The relationship between cycling clothes and riding posture

You have carefully selected a cool set of cycling clothes, but you always feel like something is wrong while riding, as if there is a layer of “yarn” between your body and it. It may not be that the cycling clothes are not strong, but that there is something wrong with your riding posture. In this article, let’s deeply analyze the subtle relationship between riding posture and cycling clothing.

1. The relationship between cycling clothes and riding posture

The cutting design of most cycling clothes is designed according to the way the body stretches when riding, which can achieve the following functions to ensure our riding comfort.

Cycling clothes

(1) Support and protection

Cycling clothes can help riders maintain body stability and balance during riding by strengthening the support and protection of key parts, such as back support pads, and it can also avoid body distortion or fatigue caused by long cycling or bumpy roads.

(2) Reduce friction and drag

The fabrics used in cycling clothes usually have excellent breathability and stretchability, which can reduce the friction between the skin and clothing during riding. This not only helps the rider maintain a comfortable riding condition but also increases the riding speed and optimizes the riding posture.

However, even if some riders wear expensive cycling clothes, they do not achieve the desired result. This may be because the angle between the back and the shoulder is too large or too small when riding, resulting in the cycling clothes cannot support the back well, reducing its support protection effect. Generally, the back angle is 40° to 50°. For road bikes, the wrist joint angle should be at 90°,  and for mountain bikes, it should be 75° to 80°. For time trial bikes and triathlon bikes, the elbow joint angle is generally measured, 75° to 80° for time trial bikes and 70° to 75° for triathlon bikes.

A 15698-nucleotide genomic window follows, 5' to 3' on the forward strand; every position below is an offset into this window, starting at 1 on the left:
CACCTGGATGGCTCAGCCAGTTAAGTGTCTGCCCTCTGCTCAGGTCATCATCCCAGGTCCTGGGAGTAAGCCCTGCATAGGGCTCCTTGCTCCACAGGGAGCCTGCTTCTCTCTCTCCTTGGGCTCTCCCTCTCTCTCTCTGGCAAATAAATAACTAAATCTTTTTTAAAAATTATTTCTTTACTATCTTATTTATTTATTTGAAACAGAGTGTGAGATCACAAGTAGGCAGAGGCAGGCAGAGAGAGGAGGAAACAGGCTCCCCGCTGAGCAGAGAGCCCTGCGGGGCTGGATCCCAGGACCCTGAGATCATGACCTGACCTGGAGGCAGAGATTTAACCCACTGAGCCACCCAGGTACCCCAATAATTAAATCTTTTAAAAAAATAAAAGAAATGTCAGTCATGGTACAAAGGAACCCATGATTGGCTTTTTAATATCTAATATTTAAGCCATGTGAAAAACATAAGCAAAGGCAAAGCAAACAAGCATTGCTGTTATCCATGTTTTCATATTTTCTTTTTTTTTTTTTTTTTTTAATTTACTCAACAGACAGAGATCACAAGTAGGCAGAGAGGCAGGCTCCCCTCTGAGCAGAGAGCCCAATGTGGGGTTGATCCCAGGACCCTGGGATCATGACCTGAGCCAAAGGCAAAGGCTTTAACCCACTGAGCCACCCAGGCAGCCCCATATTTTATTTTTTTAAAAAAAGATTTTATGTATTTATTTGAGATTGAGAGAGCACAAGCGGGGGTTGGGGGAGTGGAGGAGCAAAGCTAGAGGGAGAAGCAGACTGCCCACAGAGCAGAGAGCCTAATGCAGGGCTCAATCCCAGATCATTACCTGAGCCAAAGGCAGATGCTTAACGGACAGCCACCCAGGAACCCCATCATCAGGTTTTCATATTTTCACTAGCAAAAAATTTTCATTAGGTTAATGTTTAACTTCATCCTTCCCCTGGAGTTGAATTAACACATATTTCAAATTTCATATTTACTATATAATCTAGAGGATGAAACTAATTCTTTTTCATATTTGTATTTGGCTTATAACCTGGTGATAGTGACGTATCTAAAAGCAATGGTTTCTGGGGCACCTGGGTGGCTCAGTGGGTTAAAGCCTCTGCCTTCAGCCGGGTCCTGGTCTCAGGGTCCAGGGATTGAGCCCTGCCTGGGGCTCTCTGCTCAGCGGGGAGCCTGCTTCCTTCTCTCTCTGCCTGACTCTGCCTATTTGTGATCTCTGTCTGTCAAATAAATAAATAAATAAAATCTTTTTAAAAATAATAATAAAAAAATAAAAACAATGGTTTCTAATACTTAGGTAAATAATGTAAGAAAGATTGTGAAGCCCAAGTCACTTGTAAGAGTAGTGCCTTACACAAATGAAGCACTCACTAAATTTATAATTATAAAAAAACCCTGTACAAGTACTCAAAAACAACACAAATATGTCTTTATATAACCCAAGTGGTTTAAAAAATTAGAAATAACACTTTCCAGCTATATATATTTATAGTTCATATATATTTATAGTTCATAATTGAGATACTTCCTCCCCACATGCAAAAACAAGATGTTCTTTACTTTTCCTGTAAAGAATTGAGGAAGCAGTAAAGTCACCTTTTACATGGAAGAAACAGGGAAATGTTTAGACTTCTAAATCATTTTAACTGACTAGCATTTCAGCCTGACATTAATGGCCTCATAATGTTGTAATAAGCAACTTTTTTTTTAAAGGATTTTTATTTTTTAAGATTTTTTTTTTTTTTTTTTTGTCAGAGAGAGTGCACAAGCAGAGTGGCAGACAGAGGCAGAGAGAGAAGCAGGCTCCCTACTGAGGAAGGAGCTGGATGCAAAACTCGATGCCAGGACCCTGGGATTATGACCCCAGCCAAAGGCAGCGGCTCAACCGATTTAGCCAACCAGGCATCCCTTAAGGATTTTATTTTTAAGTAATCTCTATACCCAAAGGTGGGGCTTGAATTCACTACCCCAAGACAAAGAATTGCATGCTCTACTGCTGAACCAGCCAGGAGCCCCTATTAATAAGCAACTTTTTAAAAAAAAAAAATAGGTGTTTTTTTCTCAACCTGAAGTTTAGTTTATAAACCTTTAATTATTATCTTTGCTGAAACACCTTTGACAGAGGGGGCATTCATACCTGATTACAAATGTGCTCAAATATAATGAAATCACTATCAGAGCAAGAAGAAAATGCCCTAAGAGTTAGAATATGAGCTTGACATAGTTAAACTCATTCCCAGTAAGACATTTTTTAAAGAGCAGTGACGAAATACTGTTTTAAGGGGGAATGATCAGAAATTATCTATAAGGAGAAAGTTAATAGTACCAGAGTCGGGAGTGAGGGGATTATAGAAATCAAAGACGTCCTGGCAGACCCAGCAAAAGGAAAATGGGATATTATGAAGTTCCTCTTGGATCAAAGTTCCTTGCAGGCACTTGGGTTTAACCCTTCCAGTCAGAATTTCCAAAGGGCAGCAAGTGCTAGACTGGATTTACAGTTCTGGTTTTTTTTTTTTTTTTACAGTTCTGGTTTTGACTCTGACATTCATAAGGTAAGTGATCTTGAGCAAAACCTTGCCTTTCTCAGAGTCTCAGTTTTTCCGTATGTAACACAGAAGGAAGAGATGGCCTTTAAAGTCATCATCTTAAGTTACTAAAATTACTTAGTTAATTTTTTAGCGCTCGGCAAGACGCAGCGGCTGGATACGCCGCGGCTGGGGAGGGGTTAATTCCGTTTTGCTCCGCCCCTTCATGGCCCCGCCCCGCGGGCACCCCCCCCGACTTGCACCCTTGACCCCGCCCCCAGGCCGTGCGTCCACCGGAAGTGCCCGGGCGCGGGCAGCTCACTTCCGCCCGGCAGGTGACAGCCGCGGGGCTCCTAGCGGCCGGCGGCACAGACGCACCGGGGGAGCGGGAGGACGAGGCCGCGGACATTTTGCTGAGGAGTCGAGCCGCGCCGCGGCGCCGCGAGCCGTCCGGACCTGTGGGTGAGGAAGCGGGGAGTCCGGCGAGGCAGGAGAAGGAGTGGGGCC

Riding posture angles
Riding posture angles

2. The relationship between cycling pants and riding posture

Cycling pants

Cycling pants are usually made of elastic fabric, which can closely fit the rider’s body, wrap the muscles of the buttocks and thighs, and reduce the shaking of the muscles during exercise, thereby reducing fatigue. The tight-fitting design helps to reduce the friction between the legs and the fabric and it also helps to reduce wind resistance. This design not only helps improve the rider’s performance but also provides additional protection and reduces the risk of sports injuries. Cycling pants often have an inner pad, which can properly absorb shock, diffuse pressure distribution, and reduce discomfort and pressure while riding. 

Correct riding posture, such as slightly bending the knees, leaning forward, relaxing the arms, and keeping the spine naturally curved, can help reduce the rider’s physical burden and improve riding comfort and stability. These positions also help keep the pants in optimal shape and avoid excessive stretching or twisting, thereby extending the service life of the pants. The general bending angle of the knee is 108° to 112° for road bikes and 110° to 115° for mountain bikes. The extension angle of the knee is 35° to 40° for road bikes and mountain bikes.

Knee angle

If the rider’s posture is incorrect, the wearing effect and service life of the riding pants may be affected. For example, leaning too far forward or backward may put uneven pressure on the riding pants, leading to increased wear; excessive gripping of the handlebars with the arms may restrict blood circulation and increase fatigue; excessive knee bending or straightening may affect the fit and protection of your cycling pants.

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